So far, 1929 had proved to be a disastrous year for shipping on the South African coast. To add a liberal dose of salt to that wound, at 8:30 on a foggy Monday morning, the American freighter, the 5,779-ton SS Western Knight, would be added to that tragic total.
In the impenetrable fog and along this treacherous coastline, the vessel blindly groped its way past Schoenmakerskop, a disaster waiting to happen. Then my grandmother, Elizabeth Daisy McCleland, granny Mac to us, heard the death shriek of a ship’s siren.
Main picture: Salvage operations underway on the SS Western Knight
I would have preferred to have written a history of Willows, albeit short, but as I have been unable to uncover much information about this iconic resort, I will invoke my right to present a pictorial blog with a several facts added as a spicing on the top. Even as regards photographs, there is a dearth of them covering the early years.
Like many Port Elizabethans, the McCleland family stayed at Willows at some point in their lives. In our case it was over the Easter holidays. Sometimes we even took our home-built canoe along but as the main pool was miniscule, it could, in all honesty, only be used when the facility was not crowded.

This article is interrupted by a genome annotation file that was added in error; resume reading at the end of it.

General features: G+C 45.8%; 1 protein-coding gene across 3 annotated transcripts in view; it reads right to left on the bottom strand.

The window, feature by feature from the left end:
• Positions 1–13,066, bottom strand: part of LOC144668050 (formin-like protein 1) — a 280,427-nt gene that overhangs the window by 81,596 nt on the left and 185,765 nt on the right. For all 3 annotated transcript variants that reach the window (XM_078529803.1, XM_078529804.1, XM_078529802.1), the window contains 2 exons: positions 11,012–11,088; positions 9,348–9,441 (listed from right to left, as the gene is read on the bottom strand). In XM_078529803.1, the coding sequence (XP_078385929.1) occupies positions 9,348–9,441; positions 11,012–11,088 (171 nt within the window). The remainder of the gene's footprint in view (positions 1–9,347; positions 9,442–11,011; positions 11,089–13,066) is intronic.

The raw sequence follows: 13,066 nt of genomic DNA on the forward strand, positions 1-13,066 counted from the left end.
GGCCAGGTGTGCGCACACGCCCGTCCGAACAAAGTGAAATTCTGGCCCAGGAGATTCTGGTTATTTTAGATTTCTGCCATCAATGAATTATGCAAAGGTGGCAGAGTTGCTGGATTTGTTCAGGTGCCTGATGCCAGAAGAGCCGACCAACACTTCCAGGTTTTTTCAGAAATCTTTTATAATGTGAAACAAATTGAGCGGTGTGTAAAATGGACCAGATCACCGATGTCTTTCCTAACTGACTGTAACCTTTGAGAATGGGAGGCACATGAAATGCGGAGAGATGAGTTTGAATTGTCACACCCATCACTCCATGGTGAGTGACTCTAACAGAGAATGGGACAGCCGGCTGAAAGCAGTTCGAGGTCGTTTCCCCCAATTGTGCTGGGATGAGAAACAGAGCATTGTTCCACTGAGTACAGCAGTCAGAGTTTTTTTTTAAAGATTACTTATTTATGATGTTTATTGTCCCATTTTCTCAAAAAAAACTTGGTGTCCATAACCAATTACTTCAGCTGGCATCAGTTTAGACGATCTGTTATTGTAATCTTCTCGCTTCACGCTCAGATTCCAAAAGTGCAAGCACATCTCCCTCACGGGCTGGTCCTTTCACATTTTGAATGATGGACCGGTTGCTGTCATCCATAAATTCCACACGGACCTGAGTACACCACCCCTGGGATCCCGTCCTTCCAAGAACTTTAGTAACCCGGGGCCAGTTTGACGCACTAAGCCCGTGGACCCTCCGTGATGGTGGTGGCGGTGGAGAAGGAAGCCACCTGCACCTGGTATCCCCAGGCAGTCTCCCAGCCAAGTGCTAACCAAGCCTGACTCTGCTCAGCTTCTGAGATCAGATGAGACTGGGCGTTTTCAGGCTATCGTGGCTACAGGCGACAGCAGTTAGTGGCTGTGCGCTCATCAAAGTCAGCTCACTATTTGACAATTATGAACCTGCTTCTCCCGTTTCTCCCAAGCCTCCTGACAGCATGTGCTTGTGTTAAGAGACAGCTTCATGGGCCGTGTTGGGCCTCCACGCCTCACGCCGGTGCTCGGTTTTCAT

Main picture: Two views of Willows separated by 50 years
Being brought up by the sea brought us boundless joy as children. From a very early age we all learned to swim proficiently. As my father was brought up at the coast, he took us to the beach every weekend irrespective of what the weather conditions were like. Due to our competence, we were left unsupervised and unattended on the beach from an early age. Instead of the current generation frequenting the malls, we led an active life.
Even as a competent swimmer I twice almost did not see another day. On both occasions it was a spring tide which was the cause of my near fatal mishaps. Perhaps familiarity breeds contempt as I did not treat the sea with the caution it deserves.
These are the chronicles of those events still seared in my memory.
Main picture: This is a view of the main sand dune at Maitlands River Mouth Continue reading
Today’s race at the National Botanical Gardens in Pretoria was no exception. Again I was surprised by what I learned except that it was not from a South African but a foreigner who has been in South Africa for only nine months.
One is not accorded a special status in road running. All runners are equal. Unlike the public discourse which is characterised by divisive racism, violent political rhetoric and the politics of rage especially by the EFF, road running does not suffer from these travails.
Main picture: The entrance to the Willows resort in Port Elizabeth. Instead of inserting some arbitrary pictures onto this blog, I have included photographs of Willows Resort near Port Elizabeth because as youngsters we spent many an Easter Holiday there.